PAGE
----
Another major area of regulation for the Board was railway safety. In 1907, the Board received a petition from the Ontario Trainmen's Association expressing concerns about safety regulations for railway workers. The workers had reason to be concerned. In the twelve-month period ending in March 31, 1908, the death toll in railway accidents was 529 with 1,309 people injured. Among the dead were 246 employees. An alarming 806 rail workers had been injured. The Board's Accident Branch reported that year that derailments and head-on collisions accounted for about 40 per cent of the casualties and added, "This is a state of affairs that calls for the Board's immediate attention."
The Board had already created the Railway Equipment and Safety Appliance Department, but the rail employees proposed a Uniform Code of Train Rules for Canadian Railways that would ensure that employees were well trained, trains were properly equipped and hazardous practices were eliminated. The Board invited railways and other interested parties to respond and, on July 12, 1909, the new Uniform Code was adopted.
On March 1, 1908, Chief Commissioner Killam died of pneumonia. It was a great loss to the Board as described in the Annual Report of that year: "Mr. Killam never spared himself and .... he was indefatigable in his efforts to carry into effect the purposes for which this Board was created. ... Mr. Killam realized that the Railway Act was 'on trial' and that it was well to proceed carefully and cautiously. He felt that when action was taken by the Board, there should be, as far as possible, no uncertainty in regard to the propriety and correctness of such action."
First train into The Pas: railroad employees and passengers with luggage, The Pas, Manitoba 1908, CSTM/CN002526
On March 28, 1908, James Pitt Mabee, a judge from Ontario's High Court of Justice, became the new chief commissioner, and then on July 29, the Railway Act was amended to enlarge the Board to six members from three. A new requirement stated, "Any person may be appointed chief commissioner or assistant chief commissioner who is or has been a judge of the Superior Court of Canada or of any province, or who is a barrister or advocate of at least ten years' standing at the bar of any province."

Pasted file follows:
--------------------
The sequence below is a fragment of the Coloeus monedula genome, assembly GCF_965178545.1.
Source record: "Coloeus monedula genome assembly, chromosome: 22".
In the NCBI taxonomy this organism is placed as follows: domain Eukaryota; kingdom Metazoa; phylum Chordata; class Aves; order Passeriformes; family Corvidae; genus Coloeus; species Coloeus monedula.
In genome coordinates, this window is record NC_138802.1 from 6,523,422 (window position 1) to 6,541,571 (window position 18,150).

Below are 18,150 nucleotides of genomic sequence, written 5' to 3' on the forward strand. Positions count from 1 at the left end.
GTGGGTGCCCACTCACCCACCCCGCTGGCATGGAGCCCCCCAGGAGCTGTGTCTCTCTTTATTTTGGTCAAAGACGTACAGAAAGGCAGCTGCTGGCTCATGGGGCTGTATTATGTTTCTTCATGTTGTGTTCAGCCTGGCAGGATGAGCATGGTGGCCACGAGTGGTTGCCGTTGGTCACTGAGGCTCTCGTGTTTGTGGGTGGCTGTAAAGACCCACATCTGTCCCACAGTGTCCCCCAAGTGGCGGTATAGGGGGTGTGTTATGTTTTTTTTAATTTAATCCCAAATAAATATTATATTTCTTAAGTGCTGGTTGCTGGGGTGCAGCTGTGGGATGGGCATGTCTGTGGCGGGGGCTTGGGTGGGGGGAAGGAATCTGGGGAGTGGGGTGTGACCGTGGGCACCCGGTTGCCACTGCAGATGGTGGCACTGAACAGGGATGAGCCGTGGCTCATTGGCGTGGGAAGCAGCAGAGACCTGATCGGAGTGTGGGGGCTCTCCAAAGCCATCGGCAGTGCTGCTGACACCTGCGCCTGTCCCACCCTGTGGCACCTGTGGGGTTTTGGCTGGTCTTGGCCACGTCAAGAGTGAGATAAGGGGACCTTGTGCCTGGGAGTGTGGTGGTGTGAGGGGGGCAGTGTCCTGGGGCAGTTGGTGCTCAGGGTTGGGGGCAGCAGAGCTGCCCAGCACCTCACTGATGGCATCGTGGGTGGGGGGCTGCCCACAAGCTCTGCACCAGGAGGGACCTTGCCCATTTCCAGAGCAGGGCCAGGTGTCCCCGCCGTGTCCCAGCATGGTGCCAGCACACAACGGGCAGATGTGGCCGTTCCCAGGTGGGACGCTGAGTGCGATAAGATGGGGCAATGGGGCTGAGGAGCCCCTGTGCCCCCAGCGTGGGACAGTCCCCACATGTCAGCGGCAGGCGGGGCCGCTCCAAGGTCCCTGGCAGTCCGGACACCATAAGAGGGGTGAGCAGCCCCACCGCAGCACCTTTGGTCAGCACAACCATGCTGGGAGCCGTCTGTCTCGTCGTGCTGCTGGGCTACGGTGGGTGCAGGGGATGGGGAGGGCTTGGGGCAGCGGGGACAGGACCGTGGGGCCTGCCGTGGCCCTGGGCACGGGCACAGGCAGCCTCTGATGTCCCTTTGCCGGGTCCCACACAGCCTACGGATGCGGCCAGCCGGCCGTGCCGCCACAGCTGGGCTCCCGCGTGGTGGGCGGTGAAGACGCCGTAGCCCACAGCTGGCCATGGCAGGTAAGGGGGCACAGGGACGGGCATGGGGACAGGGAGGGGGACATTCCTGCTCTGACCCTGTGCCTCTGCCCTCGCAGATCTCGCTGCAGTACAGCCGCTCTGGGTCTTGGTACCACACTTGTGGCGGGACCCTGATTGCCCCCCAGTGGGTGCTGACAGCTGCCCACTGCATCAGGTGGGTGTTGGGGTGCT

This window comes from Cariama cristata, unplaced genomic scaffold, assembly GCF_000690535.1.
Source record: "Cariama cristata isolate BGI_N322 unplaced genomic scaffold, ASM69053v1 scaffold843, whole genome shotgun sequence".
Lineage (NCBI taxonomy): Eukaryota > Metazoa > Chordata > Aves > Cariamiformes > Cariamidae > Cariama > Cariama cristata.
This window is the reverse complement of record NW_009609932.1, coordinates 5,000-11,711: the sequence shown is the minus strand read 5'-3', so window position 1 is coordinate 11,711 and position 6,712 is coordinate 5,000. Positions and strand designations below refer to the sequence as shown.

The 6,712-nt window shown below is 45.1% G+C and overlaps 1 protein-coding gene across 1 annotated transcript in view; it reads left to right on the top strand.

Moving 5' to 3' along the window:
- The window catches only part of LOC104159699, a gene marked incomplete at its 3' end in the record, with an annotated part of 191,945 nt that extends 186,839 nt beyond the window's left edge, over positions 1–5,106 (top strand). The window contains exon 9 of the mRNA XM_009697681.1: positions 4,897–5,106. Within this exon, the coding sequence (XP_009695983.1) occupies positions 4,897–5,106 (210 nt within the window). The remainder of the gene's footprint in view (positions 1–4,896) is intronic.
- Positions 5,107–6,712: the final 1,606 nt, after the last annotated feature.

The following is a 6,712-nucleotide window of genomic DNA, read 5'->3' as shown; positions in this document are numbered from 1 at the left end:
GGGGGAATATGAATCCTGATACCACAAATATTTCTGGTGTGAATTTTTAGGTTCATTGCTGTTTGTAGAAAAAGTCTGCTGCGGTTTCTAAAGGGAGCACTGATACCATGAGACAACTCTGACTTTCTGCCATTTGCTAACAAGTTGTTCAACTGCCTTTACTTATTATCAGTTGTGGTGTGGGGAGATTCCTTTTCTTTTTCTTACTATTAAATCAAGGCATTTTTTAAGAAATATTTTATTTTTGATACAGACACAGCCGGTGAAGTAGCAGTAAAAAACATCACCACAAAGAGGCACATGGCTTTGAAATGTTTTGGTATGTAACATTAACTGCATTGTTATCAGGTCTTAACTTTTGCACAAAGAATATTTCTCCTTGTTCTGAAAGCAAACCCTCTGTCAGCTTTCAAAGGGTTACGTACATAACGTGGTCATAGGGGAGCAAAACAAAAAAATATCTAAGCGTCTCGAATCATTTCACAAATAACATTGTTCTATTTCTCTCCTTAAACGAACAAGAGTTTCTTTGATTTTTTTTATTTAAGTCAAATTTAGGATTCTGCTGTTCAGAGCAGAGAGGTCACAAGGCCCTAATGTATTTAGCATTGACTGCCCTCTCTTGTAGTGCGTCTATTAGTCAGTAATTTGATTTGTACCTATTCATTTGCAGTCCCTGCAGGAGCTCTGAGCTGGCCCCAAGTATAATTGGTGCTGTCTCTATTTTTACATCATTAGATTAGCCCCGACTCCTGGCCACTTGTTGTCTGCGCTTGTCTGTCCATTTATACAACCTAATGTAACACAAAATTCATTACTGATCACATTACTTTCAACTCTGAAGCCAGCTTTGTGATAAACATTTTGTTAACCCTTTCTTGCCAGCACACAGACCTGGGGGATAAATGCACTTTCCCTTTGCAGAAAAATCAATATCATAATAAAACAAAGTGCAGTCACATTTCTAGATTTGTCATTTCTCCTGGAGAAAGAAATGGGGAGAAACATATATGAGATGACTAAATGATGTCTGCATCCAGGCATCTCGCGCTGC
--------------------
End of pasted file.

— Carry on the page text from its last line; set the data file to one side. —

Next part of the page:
D'Arcy Scott, a prominent lawyer and the mayor of Ottawa, was appointed the Assistant Chief of the Board. Simon J. McLean, the political economist who had written the railway reports that had formed the basis for Blair's bill to create the Railway Board, was another worthy appointment. The third was Thomas Greenway, who had been Premier of Manitoba from 1887 to 1900, and for a time its Agriculture Minister, and who had firsthand knowledge of the West's attitude to railway rates. Greenway, however, was 70; he took ill upon arrival in Ottawa and died without ever sitting on the Board.
In May 19, 1909, a further amendment to the Railway Act gave the Board of Railway Commissioners jurisdiction over electric power rates. The Board, with its increasing workload and growing staff, began to lobby for larger quarters. (Since its early days, it had offices and a courtroom at 64-66 Queen Street in Ottawa.)
A Railway Grade Crossing Fund was introduced in 1909, to be administered by the Board with an annual injection of $200,000 from government, which would help provide devices like signs, lights and fencing to protect the public at railway crossings.
In the Annual Report of 1910, the Accident Branch stated: "Accidents for the period ending March 31, 1910, would be a record (low) had it not been for the unfortunate accident at Spanish River."
A CP train travelling from Montréal to Minneapolis derailed on January 21,1910, about 37 miles west of Sudbury, Ontario. According to the weekly newspaper, the Renfrew Mercury, "at least half a hundred human beings had been hurled to immediate death or almost immediate destruction when a train, called the Soo Express, left the rails on a straight piece of track just east of the bridge over the Spanish River".